On Friday, I went out to have something of a celebration.  It was my first day living entirely as a woman - no changing back to a man.  I wore a long maxi dress and sandals - comfortable wear for a humid Chicago day.  I flat-ironed my hair.  I wanted to do something feminine, so I went to have my eyebrows arched, and got my ears pierced.  While at the mall, I also stopped for a bra fitting.  I present well as a female, but I know I am still read by many people.  I remain very much a work in progress.  However, I was touched by how kind everyone was that I met.  At one point, I stopped in at the pharmacy to pick up some medication.  The pharmacist is a woman we have frequented for the past few years, and we've seen a lot of each other as I have been treated for my depression.  The pharmacist kindly asked if she could change my name in the computer so that my prescriptions would come in the name of Rebecca!  We talked openly for the first time about my transition, and she wished me luck on my journey.

So, I have written about some small things.  Yet, these are small things that help me to feel that God has not left me entirely alone.  I do see unexpected blessings in my apartment, and in the kindness of others.  I also see the Lords hand in my personal growth as I have found previously unknown reserves of courage within myself.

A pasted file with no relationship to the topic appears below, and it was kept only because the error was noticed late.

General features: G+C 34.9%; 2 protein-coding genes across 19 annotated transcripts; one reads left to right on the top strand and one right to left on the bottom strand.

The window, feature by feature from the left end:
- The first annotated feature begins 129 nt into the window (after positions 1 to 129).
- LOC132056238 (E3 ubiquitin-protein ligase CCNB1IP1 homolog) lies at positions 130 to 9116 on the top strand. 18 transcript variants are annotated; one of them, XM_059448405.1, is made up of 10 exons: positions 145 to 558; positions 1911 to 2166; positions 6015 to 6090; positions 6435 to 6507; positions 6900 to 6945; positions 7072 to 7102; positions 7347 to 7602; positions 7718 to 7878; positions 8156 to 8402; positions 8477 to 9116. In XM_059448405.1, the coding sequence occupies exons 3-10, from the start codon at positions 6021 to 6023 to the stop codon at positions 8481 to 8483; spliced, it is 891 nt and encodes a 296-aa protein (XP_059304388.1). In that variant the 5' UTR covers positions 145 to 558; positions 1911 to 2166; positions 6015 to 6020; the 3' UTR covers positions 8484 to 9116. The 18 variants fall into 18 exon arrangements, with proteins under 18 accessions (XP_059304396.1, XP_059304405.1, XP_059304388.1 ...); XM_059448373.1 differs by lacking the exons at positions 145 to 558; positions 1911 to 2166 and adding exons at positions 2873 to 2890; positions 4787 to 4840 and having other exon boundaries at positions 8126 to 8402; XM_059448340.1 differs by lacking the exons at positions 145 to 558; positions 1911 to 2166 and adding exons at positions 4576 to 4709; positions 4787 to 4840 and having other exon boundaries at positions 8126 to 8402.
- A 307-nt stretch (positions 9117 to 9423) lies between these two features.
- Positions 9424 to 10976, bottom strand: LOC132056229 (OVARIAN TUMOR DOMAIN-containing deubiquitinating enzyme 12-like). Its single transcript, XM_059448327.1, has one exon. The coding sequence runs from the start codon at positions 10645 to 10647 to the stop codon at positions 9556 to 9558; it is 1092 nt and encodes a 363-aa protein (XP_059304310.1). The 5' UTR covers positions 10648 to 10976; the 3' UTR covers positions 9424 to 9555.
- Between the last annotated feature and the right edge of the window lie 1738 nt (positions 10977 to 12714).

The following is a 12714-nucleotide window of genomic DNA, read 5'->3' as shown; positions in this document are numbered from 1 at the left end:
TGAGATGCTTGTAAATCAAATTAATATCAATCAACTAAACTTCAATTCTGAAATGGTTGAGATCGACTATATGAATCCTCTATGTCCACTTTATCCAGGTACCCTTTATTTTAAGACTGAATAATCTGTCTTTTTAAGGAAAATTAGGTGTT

Anyways, I have a long ways to go.  I still have work to do with my immediate family, and I will likely be working through a divorce with my wife.  Yet, I feel as if I will not be forsaken by God while on my journey. 


Sunday, July 17, 2016

On coming out: It does get better

Coming out to friends and family can be one of the most difficult steps when one begins to identify as transgender.  I wanted to write some about my experience coming out, in hopes that it might help others.

Before coming out, I first had to begin to identify as being transgender.   This sounds like an easy step, but it took me a long time, and the help of a very good therapist. I grew up with the desire to be female always in my mind.  While I've said before that I kept those feelings buried, they were actually fairly close to the top of my mind.  The desire to be female was always there, and it surfaced constantly.  I just did my best to ignore it.  For years, I prayed it would go away.  It took a bought of severe depression and a skilled therapist for me to admit to myself that I wanted to be female, more than anything else. In a sense, my therapist helped me come out to myself first.  For me, that first step was a huge relief.  I finally realized that my feelings had a name, and there were a lot of other people like me. With this realization, came a lot of self-acceptance, and the desire to transition.  Before telling anyone else, I spent the next few weeks talking privately with my therapist.  She wanted to make sure that this was a real identity issue, and not just a passing desire to wear women's clothing.